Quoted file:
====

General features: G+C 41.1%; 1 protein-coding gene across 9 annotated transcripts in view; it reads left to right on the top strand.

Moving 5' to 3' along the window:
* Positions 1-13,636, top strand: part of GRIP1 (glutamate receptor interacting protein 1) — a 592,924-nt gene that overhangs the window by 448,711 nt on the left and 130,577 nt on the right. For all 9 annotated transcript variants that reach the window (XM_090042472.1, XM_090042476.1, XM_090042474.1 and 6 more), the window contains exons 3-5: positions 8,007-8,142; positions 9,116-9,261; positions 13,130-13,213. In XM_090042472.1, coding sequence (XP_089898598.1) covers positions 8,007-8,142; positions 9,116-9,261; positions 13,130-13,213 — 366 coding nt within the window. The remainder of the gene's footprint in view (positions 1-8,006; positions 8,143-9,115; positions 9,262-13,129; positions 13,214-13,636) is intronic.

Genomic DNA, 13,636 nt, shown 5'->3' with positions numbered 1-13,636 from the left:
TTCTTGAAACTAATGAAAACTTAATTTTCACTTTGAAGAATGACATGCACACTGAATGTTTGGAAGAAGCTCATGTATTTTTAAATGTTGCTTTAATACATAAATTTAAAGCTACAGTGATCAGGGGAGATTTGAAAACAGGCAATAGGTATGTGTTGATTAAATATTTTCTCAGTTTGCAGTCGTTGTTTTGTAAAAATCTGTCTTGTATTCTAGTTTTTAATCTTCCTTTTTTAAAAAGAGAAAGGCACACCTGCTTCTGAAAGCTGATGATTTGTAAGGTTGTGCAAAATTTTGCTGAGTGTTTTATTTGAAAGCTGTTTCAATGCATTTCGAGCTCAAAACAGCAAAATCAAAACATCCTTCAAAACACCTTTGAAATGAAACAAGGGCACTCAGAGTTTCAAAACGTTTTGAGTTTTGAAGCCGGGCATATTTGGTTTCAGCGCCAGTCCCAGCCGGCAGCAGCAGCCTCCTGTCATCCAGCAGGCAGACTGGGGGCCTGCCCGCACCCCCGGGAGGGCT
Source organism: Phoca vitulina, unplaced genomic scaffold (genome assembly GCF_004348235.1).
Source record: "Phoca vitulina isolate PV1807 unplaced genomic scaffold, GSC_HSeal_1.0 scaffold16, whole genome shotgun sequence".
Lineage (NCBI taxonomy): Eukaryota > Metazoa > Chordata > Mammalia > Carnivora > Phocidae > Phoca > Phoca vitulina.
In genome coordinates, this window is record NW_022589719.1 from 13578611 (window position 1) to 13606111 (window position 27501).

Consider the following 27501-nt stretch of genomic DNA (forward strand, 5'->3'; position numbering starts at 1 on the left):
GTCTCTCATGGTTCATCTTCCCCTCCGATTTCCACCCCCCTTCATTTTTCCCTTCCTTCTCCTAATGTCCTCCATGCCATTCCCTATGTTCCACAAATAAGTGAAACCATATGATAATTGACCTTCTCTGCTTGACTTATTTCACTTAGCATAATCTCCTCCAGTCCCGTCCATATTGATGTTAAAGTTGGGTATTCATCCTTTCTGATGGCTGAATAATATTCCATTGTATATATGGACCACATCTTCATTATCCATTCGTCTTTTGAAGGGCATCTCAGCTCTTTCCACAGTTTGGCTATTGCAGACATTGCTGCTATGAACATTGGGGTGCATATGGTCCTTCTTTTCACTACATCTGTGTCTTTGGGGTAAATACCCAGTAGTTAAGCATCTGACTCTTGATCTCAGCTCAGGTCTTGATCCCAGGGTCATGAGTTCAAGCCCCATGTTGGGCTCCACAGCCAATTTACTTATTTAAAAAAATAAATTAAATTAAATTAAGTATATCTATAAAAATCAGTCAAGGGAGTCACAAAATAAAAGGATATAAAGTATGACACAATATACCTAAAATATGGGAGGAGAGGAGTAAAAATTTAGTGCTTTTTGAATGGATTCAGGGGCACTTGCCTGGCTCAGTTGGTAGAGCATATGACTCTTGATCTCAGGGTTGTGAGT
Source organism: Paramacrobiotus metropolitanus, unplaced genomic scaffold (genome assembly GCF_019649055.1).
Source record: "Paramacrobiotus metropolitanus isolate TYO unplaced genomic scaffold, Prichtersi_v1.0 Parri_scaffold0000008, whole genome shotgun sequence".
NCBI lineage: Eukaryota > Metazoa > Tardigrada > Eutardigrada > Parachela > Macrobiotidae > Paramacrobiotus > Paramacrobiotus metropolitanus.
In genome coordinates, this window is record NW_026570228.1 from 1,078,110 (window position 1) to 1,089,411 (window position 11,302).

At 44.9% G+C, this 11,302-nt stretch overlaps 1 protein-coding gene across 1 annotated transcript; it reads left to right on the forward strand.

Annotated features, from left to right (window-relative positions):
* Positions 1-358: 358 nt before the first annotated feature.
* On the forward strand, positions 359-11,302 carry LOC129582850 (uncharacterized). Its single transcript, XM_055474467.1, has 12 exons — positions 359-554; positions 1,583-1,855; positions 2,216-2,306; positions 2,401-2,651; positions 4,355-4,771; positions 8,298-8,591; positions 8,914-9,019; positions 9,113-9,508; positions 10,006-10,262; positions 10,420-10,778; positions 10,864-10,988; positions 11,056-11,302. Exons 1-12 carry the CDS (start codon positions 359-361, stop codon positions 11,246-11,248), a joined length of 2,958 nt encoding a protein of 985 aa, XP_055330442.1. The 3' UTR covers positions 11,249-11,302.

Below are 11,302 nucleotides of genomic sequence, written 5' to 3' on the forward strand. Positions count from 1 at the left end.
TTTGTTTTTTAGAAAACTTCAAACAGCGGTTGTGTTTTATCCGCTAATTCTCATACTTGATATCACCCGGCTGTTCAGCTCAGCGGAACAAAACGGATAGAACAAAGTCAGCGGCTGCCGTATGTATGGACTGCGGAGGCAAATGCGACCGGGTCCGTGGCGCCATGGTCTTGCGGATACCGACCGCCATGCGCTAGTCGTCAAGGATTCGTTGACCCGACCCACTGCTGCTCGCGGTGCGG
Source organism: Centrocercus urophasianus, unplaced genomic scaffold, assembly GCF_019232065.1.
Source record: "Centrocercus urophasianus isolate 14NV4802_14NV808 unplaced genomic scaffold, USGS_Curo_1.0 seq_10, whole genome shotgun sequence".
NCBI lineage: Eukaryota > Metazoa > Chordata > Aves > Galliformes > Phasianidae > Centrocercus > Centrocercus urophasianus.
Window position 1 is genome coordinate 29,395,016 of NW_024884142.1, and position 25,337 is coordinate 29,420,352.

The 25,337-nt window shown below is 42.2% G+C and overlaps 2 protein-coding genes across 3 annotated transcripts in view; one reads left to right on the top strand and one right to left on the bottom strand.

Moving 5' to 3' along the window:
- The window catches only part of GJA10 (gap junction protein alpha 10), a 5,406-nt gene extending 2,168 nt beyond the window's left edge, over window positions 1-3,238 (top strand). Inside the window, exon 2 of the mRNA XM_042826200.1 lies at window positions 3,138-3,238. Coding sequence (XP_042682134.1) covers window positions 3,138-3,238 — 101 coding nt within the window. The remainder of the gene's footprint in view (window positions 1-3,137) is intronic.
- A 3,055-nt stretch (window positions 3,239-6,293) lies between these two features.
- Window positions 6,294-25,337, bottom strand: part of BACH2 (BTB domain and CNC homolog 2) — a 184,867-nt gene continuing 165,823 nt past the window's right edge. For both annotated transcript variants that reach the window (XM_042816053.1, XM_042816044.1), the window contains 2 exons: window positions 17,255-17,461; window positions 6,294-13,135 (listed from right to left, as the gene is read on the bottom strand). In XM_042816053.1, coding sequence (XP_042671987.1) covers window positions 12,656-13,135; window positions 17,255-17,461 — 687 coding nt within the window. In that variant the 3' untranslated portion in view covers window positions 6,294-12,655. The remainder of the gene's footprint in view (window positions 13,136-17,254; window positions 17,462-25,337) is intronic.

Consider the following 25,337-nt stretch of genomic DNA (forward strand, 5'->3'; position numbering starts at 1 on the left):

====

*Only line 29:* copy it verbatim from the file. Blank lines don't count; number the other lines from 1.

- A 3,055-nt stretch (window positions 3,239-6,293) lies between these two features.